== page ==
Last October, InterVarsity, a Christian college ministry with chapters on 4,701 campuses, directed staff members to resign if they didn’t believe in their hearts and confess with their lips that gay sex is a sin.
This week, InterVarsity’s publishing house just released a book by a gay, celibate, evangelical worship leader. Gregory Coles, the 26 year old, tall, blond, blue-eyed author of Single, Gay, Christian: A Personal Journey of Faith and Sexual Identity, models InterVarsity’s vision of how a gay Christian should think and act.
Yet the book — winsome, literate, funny, vulnerable, and wholesome — ultimately undermines InterVarsity’s sectarian wall-building. “Chastity,” writes G.K. Chesterton, “does not mean abstention from sexual wrong; it means something flaming, like Joan of Arc.” Girded with a chastity belt and wielding the sword of scripture against affirming theologies, Coles serves InterVarsity’s agenda by torching leftist caricatures that a celibate life is necessarily repressed, self-hating, and unhealthy. But in a flash of fabulous humility at the end of the book, he also sets a match to the dogmatic certitude that fuels InterVarsity’s divisive edict. Throughout history, saints have been aberrant, unpredictable, and reconciling. Greg Coles is the saint we all need now.
Coles would probably object to the title “saint.” He writes, “I’m not larger than life . . . I’m just a human being.” Yet the New Testament uses the word “saints” (holy ones) to describe ordinary Christians who give themselves wholly to God. Contrary to the popular stereotype, a saint isn’t sinless. “A saint,” writes Christian contemplative Thomas Merton, “is not someone who is good but who experiences the goodness of God.” In encountering and writing about the goodness of God, Coles excels.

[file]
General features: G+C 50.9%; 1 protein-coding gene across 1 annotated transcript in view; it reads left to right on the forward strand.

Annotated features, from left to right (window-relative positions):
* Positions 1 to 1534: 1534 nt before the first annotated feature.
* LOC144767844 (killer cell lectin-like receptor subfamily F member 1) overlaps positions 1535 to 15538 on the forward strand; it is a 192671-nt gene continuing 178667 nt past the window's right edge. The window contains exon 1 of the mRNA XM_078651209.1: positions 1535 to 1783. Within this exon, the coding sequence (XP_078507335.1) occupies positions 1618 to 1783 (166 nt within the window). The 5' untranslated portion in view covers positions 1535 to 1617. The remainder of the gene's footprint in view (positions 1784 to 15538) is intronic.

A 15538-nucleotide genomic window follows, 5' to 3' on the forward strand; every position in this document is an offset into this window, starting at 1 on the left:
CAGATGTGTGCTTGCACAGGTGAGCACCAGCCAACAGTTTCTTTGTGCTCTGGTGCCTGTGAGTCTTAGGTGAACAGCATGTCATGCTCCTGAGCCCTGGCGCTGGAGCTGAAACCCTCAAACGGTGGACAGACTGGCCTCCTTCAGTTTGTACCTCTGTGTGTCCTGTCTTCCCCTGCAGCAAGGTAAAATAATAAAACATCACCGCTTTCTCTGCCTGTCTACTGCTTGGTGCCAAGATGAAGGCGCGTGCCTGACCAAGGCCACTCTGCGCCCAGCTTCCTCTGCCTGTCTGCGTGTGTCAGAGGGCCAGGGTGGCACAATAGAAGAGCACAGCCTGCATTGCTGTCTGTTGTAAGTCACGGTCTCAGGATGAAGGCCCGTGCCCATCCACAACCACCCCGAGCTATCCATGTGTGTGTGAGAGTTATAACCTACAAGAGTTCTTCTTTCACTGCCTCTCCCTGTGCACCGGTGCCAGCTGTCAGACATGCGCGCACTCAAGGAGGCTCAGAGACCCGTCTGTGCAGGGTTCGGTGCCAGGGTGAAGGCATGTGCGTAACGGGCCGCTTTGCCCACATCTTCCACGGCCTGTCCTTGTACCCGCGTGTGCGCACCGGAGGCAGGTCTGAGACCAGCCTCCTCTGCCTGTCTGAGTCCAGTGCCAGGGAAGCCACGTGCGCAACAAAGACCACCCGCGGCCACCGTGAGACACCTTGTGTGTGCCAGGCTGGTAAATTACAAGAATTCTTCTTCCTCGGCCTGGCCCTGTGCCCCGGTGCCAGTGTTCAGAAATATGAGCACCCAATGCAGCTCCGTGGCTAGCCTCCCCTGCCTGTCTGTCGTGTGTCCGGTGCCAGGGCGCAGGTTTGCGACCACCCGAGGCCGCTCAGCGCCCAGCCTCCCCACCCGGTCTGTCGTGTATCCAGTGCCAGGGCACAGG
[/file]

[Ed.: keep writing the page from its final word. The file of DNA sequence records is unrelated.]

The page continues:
In spite of Coles’ undeniable pain — he confesses that “loneliness never stops bleeding” — he delights in God and seems to know Jesus in the biblical sense. The poet John Donne tells God that he will never be chaste “except you ravish me.” Coles writes as a man razed, overthrown, grinning shyly, and smoking a cigarette. Delivering on his promise to write the story of someone “in love with Jesus,” he recounts his love affair with Jesus in all its arguments, joy, and passion. “I’ve known love . . . in the moments of silence and long solitary walks as the presence of God surrounds me like a vapor, filling my lungs, racing through my veins, throbbing in my heart.”
With God as his heartthrob, Coles’ celibacy is a variety of queer love. Queer enough to make both liberals and conservatives squirm.